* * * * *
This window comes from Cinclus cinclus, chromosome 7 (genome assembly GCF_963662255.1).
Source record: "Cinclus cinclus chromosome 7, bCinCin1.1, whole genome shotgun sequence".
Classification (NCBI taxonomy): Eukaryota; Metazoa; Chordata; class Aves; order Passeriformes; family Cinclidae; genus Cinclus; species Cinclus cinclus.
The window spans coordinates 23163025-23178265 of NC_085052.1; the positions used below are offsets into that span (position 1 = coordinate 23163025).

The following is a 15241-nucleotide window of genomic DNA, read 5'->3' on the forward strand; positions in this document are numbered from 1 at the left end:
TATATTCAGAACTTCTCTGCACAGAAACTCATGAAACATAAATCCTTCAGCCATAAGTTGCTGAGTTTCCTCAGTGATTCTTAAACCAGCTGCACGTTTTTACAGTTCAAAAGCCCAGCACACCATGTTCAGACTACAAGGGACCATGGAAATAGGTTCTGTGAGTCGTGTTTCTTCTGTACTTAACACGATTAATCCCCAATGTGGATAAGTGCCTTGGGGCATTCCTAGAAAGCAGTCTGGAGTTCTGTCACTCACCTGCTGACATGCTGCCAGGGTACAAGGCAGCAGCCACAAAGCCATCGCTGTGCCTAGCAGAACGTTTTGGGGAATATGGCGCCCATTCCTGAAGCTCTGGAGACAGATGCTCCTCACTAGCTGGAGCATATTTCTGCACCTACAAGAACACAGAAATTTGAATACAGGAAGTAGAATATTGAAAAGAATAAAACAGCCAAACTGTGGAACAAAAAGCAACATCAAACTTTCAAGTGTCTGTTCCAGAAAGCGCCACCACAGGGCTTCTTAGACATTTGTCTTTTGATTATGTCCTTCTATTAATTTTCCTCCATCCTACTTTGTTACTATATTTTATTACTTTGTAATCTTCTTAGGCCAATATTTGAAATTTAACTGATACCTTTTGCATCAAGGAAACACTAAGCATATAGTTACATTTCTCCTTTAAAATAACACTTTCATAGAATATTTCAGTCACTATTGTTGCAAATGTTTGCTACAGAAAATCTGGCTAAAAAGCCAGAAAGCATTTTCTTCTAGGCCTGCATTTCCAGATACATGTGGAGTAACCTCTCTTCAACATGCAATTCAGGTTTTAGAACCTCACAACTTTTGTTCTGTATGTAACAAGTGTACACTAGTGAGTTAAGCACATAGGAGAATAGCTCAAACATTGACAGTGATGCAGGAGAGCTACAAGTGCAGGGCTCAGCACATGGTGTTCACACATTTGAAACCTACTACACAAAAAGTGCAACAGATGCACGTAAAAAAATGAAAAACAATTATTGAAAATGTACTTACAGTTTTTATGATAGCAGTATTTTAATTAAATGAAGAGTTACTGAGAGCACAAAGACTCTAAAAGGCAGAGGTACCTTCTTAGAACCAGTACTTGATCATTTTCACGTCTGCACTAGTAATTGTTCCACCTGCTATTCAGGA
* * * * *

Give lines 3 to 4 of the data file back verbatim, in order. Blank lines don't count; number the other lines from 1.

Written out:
Classification (NCBI taxonomy): Eukaryota; Metazoa; Chordata; class Aves; order Passeriformes; family Cinclidae; genus Cinclus; species Cinclus cinclus.
The window spans coordinates 23163025-23178265 of NC_085052.1; the positions used below are offsets into that span (position 1 = coordinate 23163025).